(Aubl.) Schult., Mant. 1:8. 1822
Caulescent herb, 2-3 m tall, mostly glabrous. Petioles 1.2-2 m long, the sheath less than 2 m long, geniculate at petiole, the pulvinus to 17 cm long, brownish; blades broadly elliptic to almost rounded, obtuse or abruptly acuminate at apex, obtuse to truncate and abruptly decurrent at base, mostly 50-100 cm long (to 150 cm) and 25-60 cm wide, prominently whitish-pruinose on lower surface, the margins held ± erect. Inflorescences emerging from sheath of subtending leaf; peduncles 6-17 cm long, unbranched; spikes oblong, ± flattened, 10-30 cm long, 3-5 cm broad; bracts yellowish when young, reddish or bronze in age, 2-ranked, imbricate, nearly orbicular, 3.5-5 cm long, often lobed at apex with mucronate point; staminodia usually pale yellow, occasionally whitish; petals 4-4.5 cm long. Fruits capsules; seeds orange, with a brilliant orange aril. Croat 6992.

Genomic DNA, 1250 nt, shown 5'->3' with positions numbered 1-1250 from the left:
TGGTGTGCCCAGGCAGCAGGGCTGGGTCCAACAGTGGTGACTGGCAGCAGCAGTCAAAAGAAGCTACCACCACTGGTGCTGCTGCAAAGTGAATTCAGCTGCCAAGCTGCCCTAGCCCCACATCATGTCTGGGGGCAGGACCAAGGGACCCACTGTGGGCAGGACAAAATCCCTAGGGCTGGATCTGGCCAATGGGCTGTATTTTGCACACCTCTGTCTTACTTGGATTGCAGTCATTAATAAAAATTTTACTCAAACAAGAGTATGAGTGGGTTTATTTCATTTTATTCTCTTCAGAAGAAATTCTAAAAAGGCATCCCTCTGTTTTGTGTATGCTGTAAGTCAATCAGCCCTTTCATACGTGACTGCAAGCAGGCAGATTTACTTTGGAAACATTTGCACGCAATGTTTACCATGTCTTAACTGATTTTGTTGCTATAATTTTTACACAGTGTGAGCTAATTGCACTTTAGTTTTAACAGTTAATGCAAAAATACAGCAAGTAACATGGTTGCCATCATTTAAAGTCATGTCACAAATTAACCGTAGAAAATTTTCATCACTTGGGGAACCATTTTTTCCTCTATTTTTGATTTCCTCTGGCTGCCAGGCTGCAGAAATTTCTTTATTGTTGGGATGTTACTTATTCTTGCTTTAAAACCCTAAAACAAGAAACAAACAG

Almost never in the forest except in tree-fall areas; occasional on creek beds and shoreline soil deposits. Flowers and fruits throughout the year, but activity is greatest during the early rainy season. The fruits develop quickly.
Distinguished by its leaves, which are white beneath, and by its oblong, somewhat rounded spikes. This is the most aggressive species of the genus, according to H. Kennedy (pers. comm.).
The species has been seen pollinated by euglossine bees and is robbed of nectar by hummingbirds. Coastal areas from Mexico to Peru and Brazil; principally in coastal marshes and disturbed areas along both coasts. In Panama, known from tropical moist forest in the Canal Zone, Bocas del Toro, Colon, Chiriqui, Los Santos, and Darién, from tropical dry forest in Coclé, from premontane wet forest in Chiriqui and Panama (Cerro Campana), and from tropical wet forest in Colon (near Portobelo).
See Fig. 155.